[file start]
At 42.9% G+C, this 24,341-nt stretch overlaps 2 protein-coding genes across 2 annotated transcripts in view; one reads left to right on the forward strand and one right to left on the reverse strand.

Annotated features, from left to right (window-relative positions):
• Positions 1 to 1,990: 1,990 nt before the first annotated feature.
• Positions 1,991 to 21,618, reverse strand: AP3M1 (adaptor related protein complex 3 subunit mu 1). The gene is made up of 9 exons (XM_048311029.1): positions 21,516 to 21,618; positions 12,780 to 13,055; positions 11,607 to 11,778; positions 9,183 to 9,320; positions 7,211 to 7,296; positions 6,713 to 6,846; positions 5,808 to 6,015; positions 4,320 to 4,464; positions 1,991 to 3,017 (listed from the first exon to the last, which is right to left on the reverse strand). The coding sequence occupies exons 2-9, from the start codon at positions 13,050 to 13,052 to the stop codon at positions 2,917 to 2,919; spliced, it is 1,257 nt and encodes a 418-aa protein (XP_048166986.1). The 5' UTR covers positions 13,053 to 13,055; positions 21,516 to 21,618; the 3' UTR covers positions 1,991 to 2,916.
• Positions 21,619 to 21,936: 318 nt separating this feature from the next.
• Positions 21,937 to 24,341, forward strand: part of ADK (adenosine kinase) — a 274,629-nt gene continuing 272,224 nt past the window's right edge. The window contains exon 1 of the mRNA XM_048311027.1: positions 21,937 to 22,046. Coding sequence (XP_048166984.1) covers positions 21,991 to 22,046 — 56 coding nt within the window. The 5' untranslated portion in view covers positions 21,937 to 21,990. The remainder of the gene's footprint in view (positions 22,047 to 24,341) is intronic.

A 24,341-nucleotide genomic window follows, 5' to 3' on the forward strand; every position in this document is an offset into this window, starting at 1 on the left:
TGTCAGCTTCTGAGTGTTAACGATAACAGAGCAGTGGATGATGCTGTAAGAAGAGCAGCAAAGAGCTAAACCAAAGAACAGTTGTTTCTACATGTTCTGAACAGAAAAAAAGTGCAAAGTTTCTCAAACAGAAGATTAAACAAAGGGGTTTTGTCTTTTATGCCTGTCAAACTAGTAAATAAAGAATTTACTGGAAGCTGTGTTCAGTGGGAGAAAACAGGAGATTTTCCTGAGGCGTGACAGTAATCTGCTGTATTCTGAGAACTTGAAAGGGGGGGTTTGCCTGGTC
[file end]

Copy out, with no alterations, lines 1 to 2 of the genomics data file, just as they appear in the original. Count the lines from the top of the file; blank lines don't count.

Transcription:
At 42.9% G+C, this 24,341-nt stretch overlaps 2 protein-coding genes across 2 annotated transcripts in view; one reads left to right on the forward strand and one right to left on the reverse strand.

Annotated features, from left to right (window-relative positions):